Stay With the Locals in Nurata Mountains, Uzbekistan

Nurata, Nurota or Nuratau Mountains. Translated from Cyrillic letters you can call these beautiful and adventurous destinations many names. The mountainous area is located in the middle of Uzbekistan. The Nurata Mountains in Uzbekistan is one of the only places in Central Asia, where you can stay in a homestay supporting the locals and sustainable travel. From Samarkand or Bukhara, you can take an 2-day tour and stay the night in a rural homestay among the beautiful and reclusive Nurata Mountains. Find out all you need to know before considering to spend a bunch of money.

You can only reach the area by car. Several operators can hook you up with a tour. I chose Advantour. It’s expensive, but it’s a reliable company, our driver Fahrat’s English was excellent and the company answered any questions immediately. The itinerary was as follows, but I will write about the two silk road cities another time.

Bukhara - Silk factory- caravanserai - petroglyphs - Nurata - Hayat Village in Nurata Mountains - Samarkand

First, we had a stop at the largest silk factory in Uzbekistan with 300 workers just outside Bukhara. I bought an eye-mask which I still use.

1,5 hours out of the city, we stretched our legs at an old caravanserai – a camel hotel. This one is from the 11th century.

Getting closer to the mountains you can find ancient petroglyphs – petro like in stone and glyphs like hieroglyphs. We fund markings of a camel of course and a donkey. It was really hard to find and if we had been driving alone, we would have missed it.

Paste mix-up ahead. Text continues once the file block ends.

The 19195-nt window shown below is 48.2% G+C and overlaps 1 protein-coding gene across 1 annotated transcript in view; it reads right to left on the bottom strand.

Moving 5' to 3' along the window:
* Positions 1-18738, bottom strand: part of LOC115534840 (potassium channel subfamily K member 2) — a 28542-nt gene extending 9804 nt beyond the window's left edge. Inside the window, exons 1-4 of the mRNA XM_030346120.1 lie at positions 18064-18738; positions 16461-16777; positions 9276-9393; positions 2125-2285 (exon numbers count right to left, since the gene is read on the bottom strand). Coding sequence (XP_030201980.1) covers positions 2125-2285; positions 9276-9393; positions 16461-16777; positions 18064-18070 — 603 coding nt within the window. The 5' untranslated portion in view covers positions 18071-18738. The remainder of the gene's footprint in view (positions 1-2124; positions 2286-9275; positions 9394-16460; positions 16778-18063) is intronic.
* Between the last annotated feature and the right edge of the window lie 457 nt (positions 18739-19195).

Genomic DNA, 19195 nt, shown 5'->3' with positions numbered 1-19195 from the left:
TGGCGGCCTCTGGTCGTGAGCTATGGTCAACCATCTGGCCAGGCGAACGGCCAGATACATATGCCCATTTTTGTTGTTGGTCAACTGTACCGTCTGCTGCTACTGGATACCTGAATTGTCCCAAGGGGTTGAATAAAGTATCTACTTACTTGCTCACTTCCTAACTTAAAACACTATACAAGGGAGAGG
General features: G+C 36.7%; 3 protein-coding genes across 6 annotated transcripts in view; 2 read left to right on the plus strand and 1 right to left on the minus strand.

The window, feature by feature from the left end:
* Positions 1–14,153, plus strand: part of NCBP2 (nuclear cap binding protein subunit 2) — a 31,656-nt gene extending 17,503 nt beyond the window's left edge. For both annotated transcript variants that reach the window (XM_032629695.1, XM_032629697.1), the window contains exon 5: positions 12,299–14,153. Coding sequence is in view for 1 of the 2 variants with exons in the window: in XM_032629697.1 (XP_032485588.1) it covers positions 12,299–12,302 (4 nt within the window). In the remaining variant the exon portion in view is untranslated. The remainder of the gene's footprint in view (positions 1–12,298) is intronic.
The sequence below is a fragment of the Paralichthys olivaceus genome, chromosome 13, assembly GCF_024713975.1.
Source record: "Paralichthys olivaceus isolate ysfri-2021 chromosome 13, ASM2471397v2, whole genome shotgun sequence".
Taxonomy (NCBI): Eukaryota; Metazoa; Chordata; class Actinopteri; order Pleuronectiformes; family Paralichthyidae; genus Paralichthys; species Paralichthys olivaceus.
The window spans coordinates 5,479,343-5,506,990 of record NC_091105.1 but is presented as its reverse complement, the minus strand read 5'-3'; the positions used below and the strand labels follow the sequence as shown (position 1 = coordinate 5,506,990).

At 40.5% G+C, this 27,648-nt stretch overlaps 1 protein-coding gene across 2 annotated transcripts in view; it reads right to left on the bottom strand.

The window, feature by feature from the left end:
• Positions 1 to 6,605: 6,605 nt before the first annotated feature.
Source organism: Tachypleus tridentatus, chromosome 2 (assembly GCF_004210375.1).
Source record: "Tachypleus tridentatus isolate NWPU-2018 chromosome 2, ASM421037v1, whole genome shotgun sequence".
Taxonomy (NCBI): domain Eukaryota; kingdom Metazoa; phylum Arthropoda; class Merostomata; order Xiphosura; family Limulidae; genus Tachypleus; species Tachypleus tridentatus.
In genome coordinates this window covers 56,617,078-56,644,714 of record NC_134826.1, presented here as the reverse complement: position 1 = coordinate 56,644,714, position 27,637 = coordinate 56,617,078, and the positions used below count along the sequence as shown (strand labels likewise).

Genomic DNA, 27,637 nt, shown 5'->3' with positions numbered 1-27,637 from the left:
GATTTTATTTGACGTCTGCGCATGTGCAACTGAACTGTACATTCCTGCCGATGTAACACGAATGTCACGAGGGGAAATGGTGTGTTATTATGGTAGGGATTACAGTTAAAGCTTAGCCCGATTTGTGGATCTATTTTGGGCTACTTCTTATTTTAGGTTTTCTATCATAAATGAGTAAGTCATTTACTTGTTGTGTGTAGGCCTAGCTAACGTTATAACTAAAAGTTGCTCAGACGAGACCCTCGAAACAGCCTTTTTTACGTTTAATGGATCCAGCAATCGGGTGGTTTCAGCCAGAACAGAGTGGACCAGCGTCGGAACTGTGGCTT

In the city of Nurata (ancient Nur) near the mountains you enter Tajik-speaking country (more on that later). Legends has is that a glowing meteorite fell to earth. It generated a spring and gave the water healing powers. The name “Nur” means “Light”.

What got me really excited was not the famous Chasma Complex with a holy spring, but…

a fortress that Alexander the Great built. Yes, that Alexander! Pretty far from Macedonia.

In 4th century BC, Alexander the Great himself built the fortress and is one the most ancient monuments in Uzbekistan. Most remarkably, it had a water supply systems also built on the order of Alexander. The fortress was strategically located on the border between the agricultural land of Marakand (Samarkand) and the nomad territory raiding the settlement from the North. In case of invasion, the fortress had to have a free access to water.

The ancient city of Nur and the fortress of Alexander is very eroded and not much is left. But you can still feel history here. And it’s definitely not crowded.

Lunch was served at a really, really local place. It was just us and local families. Mutton is served by the kilo. Enjoy! We payed c. 3 Euro for 0,5 kilo mutton… Not bad – although mutton will never become my favourite thing. On the side is delicious pickled cucumbers, red peppers, beans and carrots. For drinks: tea.


Homestays are often highlighted as a sustainable type of travel and Uzbekistan is far ahead in Central Asia in this type of tourism.